Book Review: Dare You To (Pushing the Limits #2) by Katie McGarry

Ryan lowers his lips to my ear. "Dance with me, Beth."

"No." I whisper the reply. I hate him and I hate myself for wanting him to touch me again....

"I dare you..."

If anyone knew the truth about Beth Risk's home life, they'd send her mother to jail and seventeen-year-old Beth who knows where. So she protects her mom at all costs. Until the day her uncle swoops in and forces Beth to choose between her mom's freedom and her own happiness. That's how Beth finds herself living with an aunt who doesn't want her and going to a school that doesn't understand her. At all. Except for the one guy who shouldn't get her, but does....

Ryan Stone is the town golden boy, a popular baseball star jock-with secrets he can't tell anyone. Not even the friends he shares everything with, including the constant dares to do crazy things. The craziest? Asking out the Skater girl who couldn't be less interested in him.

But what begins as a dare becomes an intense attraction neither Ryan nor Beth expected. Suddenly, the boy with the flawless image risks his dreams-and his life-for the girl he loves, and the girl who won't let anyone get too close is daring herself to want it all....

Release Date:  June 7, 2013
Age Group:  Mature YA
Source: NetGalley

Having read and loved Katie McGarry's Pushing the Limits (read my review here) I was thrilled at the chance to read Dare You To.  First of all, I was shocked to see that McGarry was turning Pushing the Limits into a series---shocked and thrilled!  I admit that I was expecting a book just as good as Pushing the Limits, so my expectations were set unnaturally high.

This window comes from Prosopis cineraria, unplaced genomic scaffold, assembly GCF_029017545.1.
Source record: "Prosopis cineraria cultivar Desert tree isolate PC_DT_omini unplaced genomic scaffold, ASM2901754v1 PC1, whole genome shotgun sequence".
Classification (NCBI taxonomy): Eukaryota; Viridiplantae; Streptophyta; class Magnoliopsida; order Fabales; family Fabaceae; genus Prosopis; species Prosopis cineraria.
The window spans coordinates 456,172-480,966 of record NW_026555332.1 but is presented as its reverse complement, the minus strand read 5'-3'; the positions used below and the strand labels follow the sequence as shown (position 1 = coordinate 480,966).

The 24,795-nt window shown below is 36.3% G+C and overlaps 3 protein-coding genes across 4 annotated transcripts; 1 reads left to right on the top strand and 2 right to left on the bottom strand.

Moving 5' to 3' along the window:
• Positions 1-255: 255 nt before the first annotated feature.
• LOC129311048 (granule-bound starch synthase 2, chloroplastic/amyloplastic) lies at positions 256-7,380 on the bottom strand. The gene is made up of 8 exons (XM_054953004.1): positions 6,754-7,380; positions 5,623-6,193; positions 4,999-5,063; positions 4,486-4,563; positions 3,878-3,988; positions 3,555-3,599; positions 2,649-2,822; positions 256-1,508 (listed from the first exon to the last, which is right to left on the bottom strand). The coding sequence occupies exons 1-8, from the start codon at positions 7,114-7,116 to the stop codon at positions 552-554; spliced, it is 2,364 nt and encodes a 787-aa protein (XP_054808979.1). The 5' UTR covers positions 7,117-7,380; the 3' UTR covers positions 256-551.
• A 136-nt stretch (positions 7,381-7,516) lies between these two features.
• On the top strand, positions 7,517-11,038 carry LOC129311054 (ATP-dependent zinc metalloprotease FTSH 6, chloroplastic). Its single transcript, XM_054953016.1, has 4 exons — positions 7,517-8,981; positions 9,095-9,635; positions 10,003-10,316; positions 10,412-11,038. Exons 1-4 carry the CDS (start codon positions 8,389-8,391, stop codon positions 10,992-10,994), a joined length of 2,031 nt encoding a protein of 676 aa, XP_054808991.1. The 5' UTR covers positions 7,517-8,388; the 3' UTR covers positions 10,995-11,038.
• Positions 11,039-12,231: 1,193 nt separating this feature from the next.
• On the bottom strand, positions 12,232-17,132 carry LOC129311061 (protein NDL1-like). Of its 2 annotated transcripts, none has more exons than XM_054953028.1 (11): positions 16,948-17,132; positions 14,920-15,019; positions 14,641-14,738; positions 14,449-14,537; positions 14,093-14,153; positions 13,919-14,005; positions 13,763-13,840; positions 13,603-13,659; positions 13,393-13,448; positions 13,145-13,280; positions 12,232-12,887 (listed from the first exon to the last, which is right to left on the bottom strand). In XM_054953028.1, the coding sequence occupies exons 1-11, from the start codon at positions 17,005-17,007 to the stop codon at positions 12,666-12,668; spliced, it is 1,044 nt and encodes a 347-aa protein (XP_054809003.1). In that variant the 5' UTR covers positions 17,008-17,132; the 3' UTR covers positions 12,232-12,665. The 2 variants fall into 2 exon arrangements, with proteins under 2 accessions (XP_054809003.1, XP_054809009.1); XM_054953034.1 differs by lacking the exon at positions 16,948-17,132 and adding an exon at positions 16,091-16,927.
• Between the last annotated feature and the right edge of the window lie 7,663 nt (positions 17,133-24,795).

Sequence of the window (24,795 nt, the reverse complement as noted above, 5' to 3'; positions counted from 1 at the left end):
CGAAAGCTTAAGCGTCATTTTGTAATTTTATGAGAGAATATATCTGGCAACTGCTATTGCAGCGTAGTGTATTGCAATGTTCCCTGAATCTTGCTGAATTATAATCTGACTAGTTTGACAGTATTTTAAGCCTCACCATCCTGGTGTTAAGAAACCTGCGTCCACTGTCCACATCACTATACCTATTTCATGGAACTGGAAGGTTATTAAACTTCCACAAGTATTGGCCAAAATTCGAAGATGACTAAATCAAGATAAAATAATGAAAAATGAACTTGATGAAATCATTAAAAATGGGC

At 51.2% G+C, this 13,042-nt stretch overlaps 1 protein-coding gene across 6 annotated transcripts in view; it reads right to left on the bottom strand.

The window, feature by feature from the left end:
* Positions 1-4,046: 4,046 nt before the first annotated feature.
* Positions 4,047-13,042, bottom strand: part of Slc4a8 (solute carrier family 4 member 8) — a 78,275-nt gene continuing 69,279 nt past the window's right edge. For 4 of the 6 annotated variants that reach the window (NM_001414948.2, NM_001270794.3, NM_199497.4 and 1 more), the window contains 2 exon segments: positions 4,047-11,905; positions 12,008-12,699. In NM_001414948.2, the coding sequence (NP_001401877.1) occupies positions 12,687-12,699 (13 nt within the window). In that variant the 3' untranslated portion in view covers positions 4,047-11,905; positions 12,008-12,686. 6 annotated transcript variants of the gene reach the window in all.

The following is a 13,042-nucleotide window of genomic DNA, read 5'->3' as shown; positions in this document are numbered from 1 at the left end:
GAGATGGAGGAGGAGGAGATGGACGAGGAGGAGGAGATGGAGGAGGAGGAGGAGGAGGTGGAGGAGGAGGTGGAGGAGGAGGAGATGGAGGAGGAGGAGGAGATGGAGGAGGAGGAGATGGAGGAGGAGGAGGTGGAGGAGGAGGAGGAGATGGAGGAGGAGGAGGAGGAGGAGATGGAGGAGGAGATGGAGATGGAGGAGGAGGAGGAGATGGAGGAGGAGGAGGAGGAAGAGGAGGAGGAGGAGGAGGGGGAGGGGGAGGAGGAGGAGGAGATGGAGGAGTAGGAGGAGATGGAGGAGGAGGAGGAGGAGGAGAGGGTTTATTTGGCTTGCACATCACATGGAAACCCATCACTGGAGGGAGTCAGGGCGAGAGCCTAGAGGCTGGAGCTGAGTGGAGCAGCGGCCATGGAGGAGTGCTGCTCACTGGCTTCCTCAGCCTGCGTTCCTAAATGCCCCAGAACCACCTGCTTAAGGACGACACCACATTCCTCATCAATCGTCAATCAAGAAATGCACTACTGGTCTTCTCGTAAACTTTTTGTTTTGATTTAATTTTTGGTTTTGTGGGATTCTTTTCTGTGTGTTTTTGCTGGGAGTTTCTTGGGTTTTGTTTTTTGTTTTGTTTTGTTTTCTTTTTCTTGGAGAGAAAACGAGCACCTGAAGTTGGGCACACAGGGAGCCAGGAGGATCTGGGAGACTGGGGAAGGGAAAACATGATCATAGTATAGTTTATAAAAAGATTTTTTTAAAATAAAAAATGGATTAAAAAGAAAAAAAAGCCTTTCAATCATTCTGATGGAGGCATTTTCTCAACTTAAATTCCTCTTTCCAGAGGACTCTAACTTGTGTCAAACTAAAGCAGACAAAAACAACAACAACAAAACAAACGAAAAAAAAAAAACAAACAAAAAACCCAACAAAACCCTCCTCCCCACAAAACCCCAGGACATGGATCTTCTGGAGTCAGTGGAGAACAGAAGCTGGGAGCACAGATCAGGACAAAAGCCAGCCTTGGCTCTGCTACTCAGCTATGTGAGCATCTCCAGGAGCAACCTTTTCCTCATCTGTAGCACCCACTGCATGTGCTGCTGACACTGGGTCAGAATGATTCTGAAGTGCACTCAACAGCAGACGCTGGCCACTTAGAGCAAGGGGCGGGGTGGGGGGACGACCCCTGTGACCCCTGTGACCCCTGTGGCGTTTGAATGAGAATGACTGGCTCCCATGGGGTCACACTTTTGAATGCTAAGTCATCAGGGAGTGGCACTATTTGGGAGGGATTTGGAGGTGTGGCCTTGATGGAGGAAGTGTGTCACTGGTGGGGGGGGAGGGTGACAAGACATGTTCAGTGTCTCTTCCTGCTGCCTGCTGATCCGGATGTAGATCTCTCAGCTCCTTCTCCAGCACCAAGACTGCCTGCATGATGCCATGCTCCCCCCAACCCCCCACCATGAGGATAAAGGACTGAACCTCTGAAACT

While I did love Dare You To, it just did not have the same intensity for me that Pushing the Limits did.  I know it's unfair to compare books in a series, but I couldn't help but compare the two, especially with book one being so outstanding.  What bothered me about Dare You To was that the characters felt predictable.  The characters themselves (dependable, good-guy jock and mysterious bad-girl loner) were slightly trite and their actions at times predictable.  That's not necessarily a bad thing, it's just that PTL broke through all the tried and true character molds, so I was expecting Dare You To to do the same.

What I loved about Dare You To was the slow build to the love story and the ending.  I could not predict how McGarry would resolve the conflict in a realistic way, and I loved the way she wrapped things up.  There were no "love conquers all" endings here and I appreciate the realism.  Beth and Ryan slowly start to fall for each other, and I really liked that.  I'm not a fan of reading about love at first sight, instead I prefer to fall in love with the characters as the story progresses, and Dare You To delivered in that aspect.  

I would recommend this book, especially to fans of contemporary YA.  I'm loving the mature YA genre, and really looking forward to Isiah's story.   

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